Community Marketing and Insights (CMI) has released results from its international survey of LGBT peoples which it conducted online earlier this year. This year’s survey drew the involvement of 35,000 LGBT citizens across over 100 countries. With a cumulative nine year participation of over 270,000 respondents from 150 countries, the LGBT Community Survey is one of the largest sociological tracking studies of its kind.

A separate report detailing results specific to Nashville will be available in the September issue of O&AN.

The report recently released focuses on data of over 15,000 self-identified gay, lesbian, bisexual and transgender United States residents.

By attracting large numbers of respondents, CMI was able to take a closer look at the many segments within LGBT. Obviously, the purchasing patterns and motivations of a 25 year old single gay man living in New York City are completely different than those of a lesbian couple in their 60’s living in Sedona, Arizona. The study helps organizations understand how the LGBT community sometimes responds as one voice, or when demographic differences such as gender, age, and geographic residence are far more important.

The 2015 report is available here.

CMI has provided the following key takeaways from the report:

  • Baby Boomer LGBTs are 10% more economically confident than Millennial LGBTs and all three generations reported increased confidence since 2014. 
  • An LGBT Baby Boom may be on the horizon as 51% of Millennial gay men and 55% of Millennial lesbians desire to have children in the future.
  • 58% of LGBT parents are likely to seek parenting advice from their own parents, more than any other advice source.
  • Urban gay men age 21 to 28 are the heaviest consumers of alcohol. Within this key demographic, whiskey consumption is significantly increasing.
  • The top three brands that LGBTs purchase because of their pro-LGBT policies or practices are Apple Computer, Starbucks and Target.
  • Once again, Chick-fil-A is, by far, the brand with the most negative reputation within the LGBT community. 74% of LGBTs typed in the company’s name as a brand they are boycotting (up 4% from last year).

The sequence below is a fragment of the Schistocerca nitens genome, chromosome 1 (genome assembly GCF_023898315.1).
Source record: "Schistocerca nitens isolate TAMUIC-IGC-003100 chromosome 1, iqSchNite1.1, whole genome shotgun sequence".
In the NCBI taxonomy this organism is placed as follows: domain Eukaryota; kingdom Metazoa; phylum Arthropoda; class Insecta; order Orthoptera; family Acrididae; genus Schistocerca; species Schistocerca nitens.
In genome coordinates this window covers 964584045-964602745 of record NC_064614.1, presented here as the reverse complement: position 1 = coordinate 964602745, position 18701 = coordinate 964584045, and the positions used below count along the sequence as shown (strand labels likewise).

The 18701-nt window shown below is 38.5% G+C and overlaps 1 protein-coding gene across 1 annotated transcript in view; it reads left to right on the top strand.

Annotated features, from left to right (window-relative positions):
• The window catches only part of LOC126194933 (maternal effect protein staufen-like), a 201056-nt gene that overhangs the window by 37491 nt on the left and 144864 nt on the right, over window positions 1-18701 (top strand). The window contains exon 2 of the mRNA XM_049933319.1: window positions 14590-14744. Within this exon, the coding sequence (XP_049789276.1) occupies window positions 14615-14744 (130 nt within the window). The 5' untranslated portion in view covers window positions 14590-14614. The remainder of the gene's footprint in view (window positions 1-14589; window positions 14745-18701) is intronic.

• LGBT discrimination, anti-LGBT religious freedom legislation, marriage equality, affordable healthcare and racial discrimination were the top concerns within the community when the survey fielded in May 2015. 
  • "LGBT" remains the most popular term to describe the community among both men and women. 
  • Gay and bisexual men are 13% more likely to live in big cities than lesbian and bisexual women. Lesbian and bisexual women are more equally distributed in different types of communities.
  • At any given moment, gay and bisexual men are more likely than lesbian and bisexual women to define themselves as single. Lesbian and bisexual women are far more likely to be married. 
  • Within the LGBT community, only 9% of Millennial men define themselves as married compared to 22% of Millennial women.
  • Gay men and lesbians appear to be equally satisfied with their current same-sex relationships. Over 90% of same-sex couples indicated satisfaction with their primary relationships.
  • Lesbian and bisexual women are far more likely to care for pets than gay and bisexual men. However, 79% of women and 61% of men indicated pets in the home (the national average is 62% of households). Consequently, lesbian and bisexual women purchase more pet food. 

Be sure to check the September print issue of O&AN for results specific to our community.






Photo courtesy of Red Bull

Red Bull Unlocked Nashville

Keep reading Show less
Photo courtesy of Rumble Boxing Gulch Nashville

Rumble Boxing Gulch, Nashville

Keep reading Show less

Post-Covid travel planning

Who would have thought that we would have to get through a pandemic in order to appreciate the small things we have, such as the ability to simply pack our bags and hit the road?

For two years, there’s been nothing left for us travel junkies to do but sit at home and try to find new destinations that we will conquer once we defeat what appears to be the biggest villain of the 21st century. But once that happens, hold your bags tight because we will be up for some of the most interesting travel experiences. Take a look at some ideas for your post-COVID traveling plans:

Keep reading Show less